As the South Australian election campaign enters its final fortnight, a complacent betting market continues to rate the Liberals a $3.60 long shot. That should change following today's Newspoll: it shows a dead heat on two-party preferred, with the Liberals leading on the primary vote 39% (up 4% on the previous October-December poll) to 36% (down 1%).
Equally alarmingly for Labor, Mike Rann’s disapproval rating (up 10% to 48%) has surged past his approval (down 5% to 45%). This is remarkably similar to what happened to Alan Carpenter in 2008, when his net rating went from 9% positive at the start of the campaign to 6% negative at the end.
However, there is perhaps some consolation for Labor in that the period covered by the poll extends all the way back to January. The poll that recorded Carpenter's collapse was conducted in the final week of the campaign, and captured the backlash from his opportunistic decision to go to the polls six months early. Furthermore, while the Western Australian ALP's campaign was blighted by a panicky response to its declining public standing, their South Australian counterparts have had the better of the past fortnight.
Shortly before the formal campaign period began, the government outmanoeuvred the Opposition over the duplication of the Southern Expressway, an artery that currently flows in one direction towards the city in the morning and in the other direction away from it in the afternoon.
On the very day the Liberals were to make their own announcement, based on a $280 million costing the government had floated earlier, Labor got in first with a more detailed new plan with a price tag of $370 million. The rug having been pulled from under them, the Liberals sent out shadow finance minister Rob Lucas to "take one for the team" (in the words of a Liberal source quoted by Greg Kelton of The Advertiser
) by announcing that while Labor’s promise would be matched, the details would now have to wait until later.
The Liberals have also hit static over the future of the Royal Adelaide Hospital, where they are proposing a $700,000 expansion in place of a $1.7 billion Labor plan to replace it with an entirely new facility. It emerged the Liberal plan had been drawn up by an architect with no experience in designing hospitals, and that the $700 million estimate had come from a consulting firm that considered it merely a "ballpark" figure.
Even so, media reports have indicated both parties' tracking polls point to swings of up to 7% in the key marginal seats, a figure perfectly consistent with the Newspoll result. A uniform swing of that size would see seven seats shift from Labor to Liberal, which net of other changes would leave both on 21 seats, with four independents and Nationals MP Karlene Maywald in the middle. Four of these seats -- Norwood, Newland, Hartley and Morialta -- are located in a cluster in the eastern suburbs, where Labor sources say their sitting members are encountering a particularly hostile environment.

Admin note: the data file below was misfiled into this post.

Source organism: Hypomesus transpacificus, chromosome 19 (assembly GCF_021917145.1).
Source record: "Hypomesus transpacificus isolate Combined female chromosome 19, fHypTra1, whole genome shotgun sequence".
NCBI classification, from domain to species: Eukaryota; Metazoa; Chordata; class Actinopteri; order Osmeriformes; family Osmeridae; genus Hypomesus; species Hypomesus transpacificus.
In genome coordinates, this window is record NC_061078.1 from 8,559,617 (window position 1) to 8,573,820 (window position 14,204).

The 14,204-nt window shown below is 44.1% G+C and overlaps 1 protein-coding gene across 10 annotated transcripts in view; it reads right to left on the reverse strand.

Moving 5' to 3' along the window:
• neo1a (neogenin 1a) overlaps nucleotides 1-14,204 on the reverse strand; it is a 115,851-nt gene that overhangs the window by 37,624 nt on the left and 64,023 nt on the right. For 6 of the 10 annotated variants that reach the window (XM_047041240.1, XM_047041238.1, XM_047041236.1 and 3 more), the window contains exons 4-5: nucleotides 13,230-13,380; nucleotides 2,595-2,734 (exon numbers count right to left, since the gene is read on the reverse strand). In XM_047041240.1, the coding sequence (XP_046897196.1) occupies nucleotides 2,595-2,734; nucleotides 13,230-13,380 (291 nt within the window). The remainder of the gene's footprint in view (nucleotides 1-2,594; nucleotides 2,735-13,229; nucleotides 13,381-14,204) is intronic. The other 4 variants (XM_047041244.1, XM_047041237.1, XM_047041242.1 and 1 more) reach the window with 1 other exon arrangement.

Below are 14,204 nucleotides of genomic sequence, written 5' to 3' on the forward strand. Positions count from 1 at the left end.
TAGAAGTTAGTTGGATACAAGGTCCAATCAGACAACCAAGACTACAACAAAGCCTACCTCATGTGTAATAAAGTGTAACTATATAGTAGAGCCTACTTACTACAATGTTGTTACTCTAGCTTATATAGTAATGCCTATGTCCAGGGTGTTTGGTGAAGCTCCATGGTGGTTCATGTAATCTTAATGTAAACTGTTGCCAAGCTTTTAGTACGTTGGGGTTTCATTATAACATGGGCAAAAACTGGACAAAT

A potential saving grace for Labor is that the Liberals have nominated contentious former federal MP Trish Draper in Newland, where voters are receiving regular reminders of her considerable personal baggage in their letterboxes.
Labor observers believe they are travelling better on Adelaide's periphery. Aided in no small part by the Southern Expressway issue, they are thought to remain at least competitive in the outer southern seat of Mawson, despite its slender 2.7% margin. At the opposite end of town, rapid urbanisation is improving Labor's position in the Gawler-based seat of Light, although a margin of just 2.4% means the odds remain stacked against sitting member Tony Piccolo. Labor has more reason to be optimistic about the southern coastal suburbs seat of Bright, where the popularity of incumbent Chloe Fox is such that her 6.9% margin should be enough.
If five of the aforementioned seven seats should fall without corresponding gains, Labor will find itself teetering without a parliamentary majority. However, Labor is bullish about its prospects of recovering the southern suburbs seat of Mitchell from ex-Labor independent Kris Hanna. This is partly because Hanna won't enjoy the spillover effects from ally Nick Xenophon's staggering upper house vote in 2006, but also because the Liberal resurgence will make it harder for him to stay ahead of them at the second last count. The Liberals would have done well to have played dead in the electorate, but the local party branches have had other ideas, fielding an attractive candidate and making a determined effort on her behalf.
On the other side of the equation, the Liberals are a strong chance of recovering two seats currently in independent hands, and also of unseating Karlene Maywald in Chaffey. Strongly conservative Mount Gambier is being vacated by long-serving sitting member Rory McEwen, and despite the efforts of Grant district mayor and independent candidate Don Pegler, most observers expect Mount Gambier mayor Steve Perryman to recover the seat for the Liberals. The Liberals are also unquestionably travelling better now than they were when they lost the Frome by-election to Geoff Brock a year ago, and are hoping that result will prove to have been an aberration.
The one cross-bencher who is sitting pretty is Bob Such, who holds the southern Adelaide seat of Fisher. Such effortlessly retained his seat at two elections after parting company with the Liberal Party in 2002, and nobody expects different this time. If there's any substance to today's Newspoll result, a lot could depend on his attitude to his former Liberal colleagues over the coming weeks.